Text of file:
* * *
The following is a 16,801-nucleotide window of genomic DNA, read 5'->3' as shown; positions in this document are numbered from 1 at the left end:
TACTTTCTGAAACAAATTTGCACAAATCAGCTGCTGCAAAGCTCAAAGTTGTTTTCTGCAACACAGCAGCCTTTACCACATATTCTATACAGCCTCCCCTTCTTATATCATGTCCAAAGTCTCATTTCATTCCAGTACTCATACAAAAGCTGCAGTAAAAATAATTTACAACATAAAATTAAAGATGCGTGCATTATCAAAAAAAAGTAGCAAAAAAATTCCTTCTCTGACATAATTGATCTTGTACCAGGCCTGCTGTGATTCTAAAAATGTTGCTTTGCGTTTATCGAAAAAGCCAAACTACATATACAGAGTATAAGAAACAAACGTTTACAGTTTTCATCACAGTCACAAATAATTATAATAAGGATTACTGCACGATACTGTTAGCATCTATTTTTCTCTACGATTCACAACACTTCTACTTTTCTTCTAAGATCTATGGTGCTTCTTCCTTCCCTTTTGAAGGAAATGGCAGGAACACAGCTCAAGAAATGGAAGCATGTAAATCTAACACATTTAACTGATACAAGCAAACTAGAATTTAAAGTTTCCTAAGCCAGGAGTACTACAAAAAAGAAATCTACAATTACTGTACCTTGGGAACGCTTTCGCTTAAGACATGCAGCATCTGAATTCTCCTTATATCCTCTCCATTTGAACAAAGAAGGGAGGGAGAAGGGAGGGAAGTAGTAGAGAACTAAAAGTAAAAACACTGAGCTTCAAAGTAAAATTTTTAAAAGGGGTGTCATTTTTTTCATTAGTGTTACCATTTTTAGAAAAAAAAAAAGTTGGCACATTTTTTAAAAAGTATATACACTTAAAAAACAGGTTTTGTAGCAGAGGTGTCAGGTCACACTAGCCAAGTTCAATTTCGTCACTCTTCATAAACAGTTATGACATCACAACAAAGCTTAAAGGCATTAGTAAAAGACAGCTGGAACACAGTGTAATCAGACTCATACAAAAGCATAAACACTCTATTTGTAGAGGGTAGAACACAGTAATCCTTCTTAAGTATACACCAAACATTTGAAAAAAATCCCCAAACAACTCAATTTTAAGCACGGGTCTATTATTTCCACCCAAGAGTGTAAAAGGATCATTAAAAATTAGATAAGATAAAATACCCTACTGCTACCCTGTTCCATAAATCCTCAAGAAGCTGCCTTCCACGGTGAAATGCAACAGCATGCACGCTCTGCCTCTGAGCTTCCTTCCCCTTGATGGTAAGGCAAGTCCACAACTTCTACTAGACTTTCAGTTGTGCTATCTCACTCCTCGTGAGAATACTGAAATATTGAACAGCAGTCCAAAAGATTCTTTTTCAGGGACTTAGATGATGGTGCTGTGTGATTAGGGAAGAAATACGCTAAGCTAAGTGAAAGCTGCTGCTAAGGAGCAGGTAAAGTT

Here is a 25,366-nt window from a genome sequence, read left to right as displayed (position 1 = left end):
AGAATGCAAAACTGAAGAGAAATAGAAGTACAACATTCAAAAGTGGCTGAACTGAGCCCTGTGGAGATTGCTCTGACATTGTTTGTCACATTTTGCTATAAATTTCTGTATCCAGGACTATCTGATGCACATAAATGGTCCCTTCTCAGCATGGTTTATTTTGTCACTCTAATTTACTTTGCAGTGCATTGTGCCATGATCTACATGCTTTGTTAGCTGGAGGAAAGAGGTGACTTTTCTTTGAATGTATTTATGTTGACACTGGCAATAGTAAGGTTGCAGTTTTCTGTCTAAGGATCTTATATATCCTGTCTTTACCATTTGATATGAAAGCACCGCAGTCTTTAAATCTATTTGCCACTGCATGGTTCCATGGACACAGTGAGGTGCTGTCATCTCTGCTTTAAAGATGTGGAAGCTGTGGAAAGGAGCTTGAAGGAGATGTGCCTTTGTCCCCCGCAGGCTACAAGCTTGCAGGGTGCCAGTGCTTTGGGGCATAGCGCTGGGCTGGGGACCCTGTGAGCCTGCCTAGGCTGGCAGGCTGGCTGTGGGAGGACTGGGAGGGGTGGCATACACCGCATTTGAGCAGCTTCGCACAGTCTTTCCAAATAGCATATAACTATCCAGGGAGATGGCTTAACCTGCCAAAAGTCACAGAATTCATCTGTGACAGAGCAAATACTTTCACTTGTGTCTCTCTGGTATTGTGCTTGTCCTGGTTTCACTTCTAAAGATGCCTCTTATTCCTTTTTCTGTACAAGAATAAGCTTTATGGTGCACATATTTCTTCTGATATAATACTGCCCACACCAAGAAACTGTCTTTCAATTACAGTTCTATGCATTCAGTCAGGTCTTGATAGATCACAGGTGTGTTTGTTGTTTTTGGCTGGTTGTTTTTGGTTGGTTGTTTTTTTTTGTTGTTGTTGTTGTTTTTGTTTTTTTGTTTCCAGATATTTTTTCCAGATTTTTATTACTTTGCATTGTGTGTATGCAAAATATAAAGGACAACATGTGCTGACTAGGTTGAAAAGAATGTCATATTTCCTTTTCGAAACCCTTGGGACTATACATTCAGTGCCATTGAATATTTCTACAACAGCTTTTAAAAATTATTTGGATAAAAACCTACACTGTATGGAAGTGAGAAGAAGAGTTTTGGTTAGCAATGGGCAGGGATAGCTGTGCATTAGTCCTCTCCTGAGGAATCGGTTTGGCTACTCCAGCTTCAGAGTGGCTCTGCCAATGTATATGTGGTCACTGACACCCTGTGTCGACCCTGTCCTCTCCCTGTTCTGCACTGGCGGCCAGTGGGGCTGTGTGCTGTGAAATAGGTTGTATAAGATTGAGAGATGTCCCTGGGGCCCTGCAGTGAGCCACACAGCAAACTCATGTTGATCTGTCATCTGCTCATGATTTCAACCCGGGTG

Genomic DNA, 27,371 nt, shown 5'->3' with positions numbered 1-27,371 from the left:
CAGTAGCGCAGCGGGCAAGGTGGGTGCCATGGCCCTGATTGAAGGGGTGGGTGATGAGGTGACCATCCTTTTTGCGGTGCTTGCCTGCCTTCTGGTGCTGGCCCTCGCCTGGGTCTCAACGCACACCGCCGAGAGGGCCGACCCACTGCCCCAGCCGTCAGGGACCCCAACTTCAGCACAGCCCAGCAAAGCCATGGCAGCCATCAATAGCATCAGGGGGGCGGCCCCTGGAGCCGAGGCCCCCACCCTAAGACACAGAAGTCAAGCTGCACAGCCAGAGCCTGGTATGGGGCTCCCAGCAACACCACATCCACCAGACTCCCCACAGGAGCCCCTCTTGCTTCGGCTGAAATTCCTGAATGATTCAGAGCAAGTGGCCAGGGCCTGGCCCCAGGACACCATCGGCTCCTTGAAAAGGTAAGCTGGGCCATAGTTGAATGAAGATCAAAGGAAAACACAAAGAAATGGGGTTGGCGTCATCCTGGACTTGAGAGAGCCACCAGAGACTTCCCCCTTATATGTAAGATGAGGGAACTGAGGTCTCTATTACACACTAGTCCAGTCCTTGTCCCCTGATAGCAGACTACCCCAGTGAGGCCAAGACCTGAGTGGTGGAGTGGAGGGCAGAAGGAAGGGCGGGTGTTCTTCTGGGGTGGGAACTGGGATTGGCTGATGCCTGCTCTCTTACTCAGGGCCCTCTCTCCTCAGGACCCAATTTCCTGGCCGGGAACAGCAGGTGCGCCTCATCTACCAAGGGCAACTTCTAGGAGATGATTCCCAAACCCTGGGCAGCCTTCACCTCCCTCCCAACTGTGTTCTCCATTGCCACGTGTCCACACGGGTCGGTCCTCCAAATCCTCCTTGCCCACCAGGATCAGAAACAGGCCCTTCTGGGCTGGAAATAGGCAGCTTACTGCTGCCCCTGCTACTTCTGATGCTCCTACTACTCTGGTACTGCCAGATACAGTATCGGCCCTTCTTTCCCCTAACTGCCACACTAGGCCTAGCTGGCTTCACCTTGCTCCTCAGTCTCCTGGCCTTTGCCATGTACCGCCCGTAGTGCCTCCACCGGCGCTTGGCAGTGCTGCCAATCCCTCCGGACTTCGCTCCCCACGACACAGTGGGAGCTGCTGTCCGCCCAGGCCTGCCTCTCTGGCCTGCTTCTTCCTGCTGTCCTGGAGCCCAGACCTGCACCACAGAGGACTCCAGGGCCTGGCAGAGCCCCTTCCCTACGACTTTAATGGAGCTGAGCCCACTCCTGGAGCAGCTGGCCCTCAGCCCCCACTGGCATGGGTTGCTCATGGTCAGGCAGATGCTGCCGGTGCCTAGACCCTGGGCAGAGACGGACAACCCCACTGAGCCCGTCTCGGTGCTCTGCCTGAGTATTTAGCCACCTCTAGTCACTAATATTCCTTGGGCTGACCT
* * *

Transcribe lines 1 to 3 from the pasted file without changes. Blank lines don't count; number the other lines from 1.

The following is a 16,801-nucleotide window of genomic DNA, read 5'->3' as shown; positions in this document are numbered from 1 at the left end:
TACTTTCTGAAACAAATTTGCACAAATCAGCTGCTGCAAAGCTCAAAGTTGTTTTCTGCAACACAGCAGCCTTTACCACATATTCTATACAGCCTCCCCTTCTTATATCATGTCCAAAGTCTCATTTCATTCCAGTACTCATACAAAAGCTGCAGTAAAAATAATTTACAACATAAAATTAAAGATGCGTGCATTATCAAAAAAAAGTAGCAAAAAAATTCCTTCTCTGACATAATTGATCTTGTACCAGGCCTGCTGTGATTCTAAAAATGTTGCTTTGCGTTTATCGAAAAAGCCAAACTACATATACAGAGTATAAGAAACAAACGTTTACAGTTTTCATCACAGTCACAAATAATTATAATAAGGATTACTGCACGATACTGTTAGCATCTATTTTTCTCTACGATTCACAACACTTCTACTTTTCTTCTAAGATCTATGGTGCTTCTTCCTTCCCTTTTGAAGGAAATGGCAGGAACACAGCTCAAGAAATGGAAGCATGTAAATCTAACACATTTAACTGATACAAGCAAACTAGAATTTAAAGTTTCCTAAGCCAGGAGTACTACAAAAAAGAAATCTACAATTACTGTACCTTGGGAACGCTTTCGCTTAAGACATGCAGCATCTGAATTCTCCTTATATCCTCTCCATTTGAACAAAGAAGGGAGGGAGAAGGGAGGGAAGTAGTAGAGAACTAAAAGTAAAAACACTGAGCTTCAAAGTAAAATTTTTAAAAGGGGTGTCATTTTTTTCATTAGTGTTACCATTTTTAGAAAAAAAAAAAGTTGGCACATTTTTTAAAAAGTATATACACTTAAAAAACAGGTTTTGTAGCAGAGGTGTCAGGTCACACTAGCCAAGTTCAATTTCGTCACTCTTCATAAACAGTTATGACATCACAACAAAGCTTAAAGGCATTAGTAAAAGACAGCTGGAACACAGTGTAATCAGACTCATACAAAAGCATAAACACTCTATTTGTAGAGGGTAGAACACAGTAATCCTTCTTAAGTATACACCAAACATTTGAAAAAAATCCCCAAACAACTCAATTTTAAGCACGGGTCTATTATTTCCACCCAAGAGTGTAAAAGGATCATTAAAAATTAGATAAGATAAAATACCCTACTGCTACCCTGTTCCATAAATCCTCAAGAAGCTGCCTTCCACGGTGAAATGCAACAGCATGCACGCTCTGCCTCTGAGCTTCCTTCCCCTTGATGGTAAGGCAAGTCCACAACTTCTACTAGACTTTCAGTTGTGCTATCTCACTCCTCGTGAGAATACTGAAATATTGAACAGCAGTCCAAAAGATTCTTTTTCAGGGACTTAGATGATGGTGCTGTGTGATTAGGGAAGAAATACGCTAAGCTAAGTGAAAGCTGCTGCTAAGGAGCAGGTAAAGTT

Here is a 25,366-nt window from a genome sequence, read left to right as displayed (position 1 = left end):